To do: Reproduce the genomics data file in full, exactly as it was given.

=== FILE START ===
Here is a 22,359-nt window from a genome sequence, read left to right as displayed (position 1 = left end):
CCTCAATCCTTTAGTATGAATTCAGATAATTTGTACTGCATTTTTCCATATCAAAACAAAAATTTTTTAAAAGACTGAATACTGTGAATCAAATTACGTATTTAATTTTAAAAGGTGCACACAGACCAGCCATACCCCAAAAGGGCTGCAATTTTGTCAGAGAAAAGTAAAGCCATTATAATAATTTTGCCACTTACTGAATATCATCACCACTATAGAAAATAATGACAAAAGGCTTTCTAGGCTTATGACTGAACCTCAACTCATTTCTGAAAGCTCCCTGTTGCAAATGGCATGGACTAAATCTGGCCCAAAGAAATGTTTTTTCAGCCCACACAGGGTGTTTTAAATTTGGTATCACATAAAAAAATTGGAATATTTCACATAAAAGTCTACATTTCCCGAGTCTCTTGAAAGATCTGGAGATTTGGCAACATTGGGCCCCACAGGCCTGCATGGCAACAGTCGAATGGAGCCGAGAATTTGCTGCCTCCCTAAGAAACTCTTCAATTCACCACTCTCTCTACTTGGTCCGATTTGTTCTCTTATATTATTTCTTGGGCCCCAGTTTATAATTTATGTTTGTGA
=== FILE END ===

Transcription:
Here is a 22,359-nt window from a genome sequence, read left to right as displayed (position 1 = left end):
CCTCAATCCTTTAGTATGAATTCAGATAATTTGTACTGCATTTTTCCATATCAAAACAAAAATTTTTTAAAAGACTGAATACTGTGAATCAAATTACGTATTTAATTTTAAAAGGTGCACACAGACCAGCCATACCCCAAAAGGGCTGCAATTTTGTCAGAGAAAAGTAAAGCCATTATAATAATTTTGCCACTTACTGAATATCATCACCACTATAGAAAATAATGACAAAAGGCTTTCTAGGCTTATGACTGAACCTCAACTCATTTCTGAAAGCTCCCTGTTGCAAATGGCATGGACTAAATCTGGCCCAAAGAAATGTTTTTTCAGCCCACACAGGGTGTTTTAAATTTGGTATCACATAAAAAAATTGGAATATTTCACATAAAAGTCTACATTTCCCGAGTCTCTTGAAAGATCTGGAGATTTGGCAACATTGGGCCCCACAGGCCTGCATGGCAACAGTCGAATGGAGCCGAGAATTTGCTGCCTCCCTAAGAAACTCTTCAATTCACCACTCTCTCTACTTGGTCCGATTTGTTCTCTTATATTATTTCTTGGGCCCCAGTTTATAATTTATGTTTGTGA